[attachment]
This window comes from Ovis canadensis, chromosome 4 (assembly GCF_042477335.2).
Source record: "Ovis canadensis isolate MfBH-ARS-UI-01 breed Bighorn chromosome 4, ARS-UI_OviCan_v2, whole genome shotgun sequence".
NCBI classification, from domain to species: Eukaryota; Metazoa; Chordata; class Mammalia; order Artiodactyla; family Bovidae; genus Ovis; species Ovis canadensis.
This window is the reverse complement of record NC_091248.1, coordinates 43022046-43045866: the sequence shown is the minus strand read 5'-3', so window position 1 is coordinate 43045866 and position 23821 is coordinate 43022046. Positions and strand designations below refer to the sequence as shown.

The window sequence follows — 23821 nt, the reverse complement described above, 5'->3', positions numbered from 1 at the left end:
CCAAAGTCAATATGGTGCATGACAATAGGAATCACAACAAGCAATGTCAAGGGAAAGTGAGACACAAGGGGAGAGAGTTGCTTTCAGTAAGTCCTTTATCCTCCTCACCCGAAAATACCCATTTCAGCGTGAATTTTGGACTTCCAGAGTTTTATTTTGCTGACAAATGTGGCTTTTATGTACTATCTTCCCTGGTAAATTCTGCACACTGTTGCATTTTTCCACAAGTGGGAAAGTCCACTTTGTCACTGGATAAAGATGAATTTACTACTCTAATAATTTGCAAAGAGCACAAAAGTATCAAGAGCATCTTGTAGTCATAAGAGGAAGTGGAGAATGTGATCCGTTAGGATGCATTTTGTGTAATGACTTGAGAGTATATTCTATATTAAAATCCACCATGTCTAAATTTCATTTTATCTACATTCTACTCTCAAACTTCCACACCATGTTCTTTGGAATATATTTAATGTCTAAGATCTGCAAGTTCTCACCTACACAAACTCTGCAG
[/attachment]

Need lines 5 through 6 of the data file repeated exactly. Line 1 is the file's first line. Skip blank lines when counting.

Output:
The window sequence follows — 23821 nt, the reverse complement described above, 5'->3', positions numbered from 1 at the left end:
CCAAAGTCAATATGGTGCATGACAATAGGAATCACAACAAGCAATGTCAAGGGAAAGTGAGACACAAGGGGAGAGAGTTGCTTTCAGTAAGTCCTTTATCCTCCTCACCCGAAAATACCCATTTCAGCGTGAATTTTGGACTTCCAGAGTTTTATTTTGCTGACAAATGTGGCTTTTATGTACTATCTTCCCTGGTAAATTCTGCACACTGTTGCATTTTTCCACAAGTGGGAAAGTCCACTTTGTCACTGGATAAAGATGAATTTACTACTCTAATAATTTGCAAAGAGCACAAAAGTATCAAGAGCATCTTGTAGTCATAAGAGGAAGTGGAGAATGTGATCCGTTAGGATGCATTTTGTGTAATGACTTGAGAGTATATTCTATATTAAAATCCACCATGTCTAAATTTCATTTTATCTACATTCTACTCTCAAACTTCCACACCATGTTCTTTGGAATATATTTAATGTCTAAGATCTGCAAGTTCTCACCTACACAAACTCTGCAG